The front page of Wednesday’s New York Times featured an image of the President of the United States, his arms around the leaders of the Palestinian and Israeli states, overseeing their handshake. Sound familiar?

The photograph was an exact replica of one taken in 1993 on the White House lawn in Washington D.C. The only difference is that this time it was Israeli Prime Minister Ehud Olmert and Palestinian President Mahmoud Abbas extending their arms with President Bush standing over them instead of Yitzhak Rabin and Yasser Arafat in the company of President Clinton.

The only variation between the two presidents’ policies is that it was Secretary of State Condoleezza Rice forcing the two leaders to meet in place of the president himself. Otherwise, the presidents are as identical in their approaches to the conflict as the pictures are to each other.

President Bush has claimed to be passive in facilitating Israeli-Palestinian peace, which, relatively, he has been. But now, as the president reverses his policy toward the Palestinian-Israeli conflict, he continues to claim passivity.

The president may not choose to travel to the Middle East himself, but that does not mean that the policies represented by his delegates are any less invasive than if he had come himself. Secretary Rice is the second most powerful representative of the United States in terms of foreign policy; I would venture to say that her views carry some weight, too.

The photograph was taken in Annapolis, Md., as opposed to D.C. Annapolis was the site for a peace conference for the Palestinian and Israeli leaders, entirely endorsed by the Bush Administration. The conference actually sparked huge opposition in the home-states. The Israeli Parliament, in preparation for the meeting, voted on legislation intended to limit Prime Minister Olmert’s authority at the conference. On the other side, President Abbas, who has barely any power as it is, was faced with over 100,000 protesters.

So far, the Annapolis Peace Conference has had two immediate effects. The first is that it caused the death of a Palestinian at one of the protests. The second is that it set a deadline – the end of 2008 – for a peace treaty between the two states. In the exceedingly unlikely scenario that this peace treaty were to form, it would fall right around the November elections and at the end of President Bush’s reign.

The Oslo Accords, or the reason for the picture 14 years ago, also set a deadline for a final settlement. That deadline was February 1999. Since then, we’ve seen the assassination of Rabin and the death of Arafat, the terror of the Second Intifada and the countless deaths involved, the costly – in political, monetary and human terms – pullout of Israeli settlers from the Gaza territory, the election of the terrorist group Hamas into the majority of the Palestinian Parliament and much more.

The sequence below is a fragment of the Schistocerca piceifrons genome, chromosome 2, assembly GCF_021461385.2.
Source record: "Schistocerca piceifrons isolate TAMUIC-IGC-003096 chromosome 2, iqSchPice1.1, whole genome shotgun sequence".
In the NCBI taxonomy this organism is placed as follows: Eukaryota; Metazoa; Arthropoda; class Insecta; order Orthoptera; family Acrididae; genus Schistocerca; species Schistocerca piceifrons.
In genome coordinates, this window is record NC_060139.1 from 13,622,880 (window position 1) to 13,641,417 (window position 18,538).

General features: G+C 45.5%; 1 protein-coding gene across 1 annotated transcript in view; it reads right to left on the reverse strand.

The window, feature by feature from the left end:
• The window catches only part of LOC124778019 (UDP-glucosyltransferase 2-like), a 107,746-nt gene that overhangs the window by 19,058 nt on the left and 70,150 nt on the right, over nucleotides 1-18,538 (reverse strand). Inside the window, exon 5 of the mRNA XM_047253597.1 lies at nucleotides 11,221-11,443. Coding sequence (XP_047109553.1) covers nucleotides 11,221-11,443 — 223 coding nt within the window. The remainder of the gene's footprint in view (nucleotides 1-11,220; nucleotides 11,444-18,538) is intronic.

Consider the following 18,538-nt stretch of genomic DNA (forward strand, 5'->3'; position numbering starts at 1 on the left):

The Oslo Accords were created with pure intentions and popular leaders, and still they failed. These new negotiations come as both Olmert and Abbas have been seen to suffer from increased internal division among their respective peoples; President Bush, who is overseeing the project, is caught in numerous foreign policy conflicts across the world.

Two views of the conference have formulated. On one side, supporters of President Bush point out the positive steps taken in the negotiations and see this second handshake as a good portent for future relations between the Palestinians and Israelis. Critics denounce the conference as no more than a photo-op.

This Annapolis “Peace Conference” is no more than President Bush’s last attempt to leave the White House having accomplished something positive. If his motivation had been to further peace in the Middle East, he – and representatives like Secretary Rice – would have been concentrating on Iraq instead of forcing unwilling Arab leaders to attend the Annapolis meeting (the New York Times reported that the President had to personally call Saudi Arabia to get them to come).

It is clear from this meeting that President Bush has run out of places to extend America’s hand and has, like other presidents in the past, turned to the Middle East to try to save his presidency.

It’s not working. This is just another opportunity for the president to prove his inadequacy and show how ill fit he is to run this country as he makes mistakes that history has repeatedly warned against. The best stance the Bush Administration can take right now is to stop the meddling that has been so characteristic of American foreign policy in the 20th and 21st centuries. That way, the administration stands a chance of leaving the White House with a region intact and maybe even some positive poll numbers.

Epstein is a member of the class of 2010.



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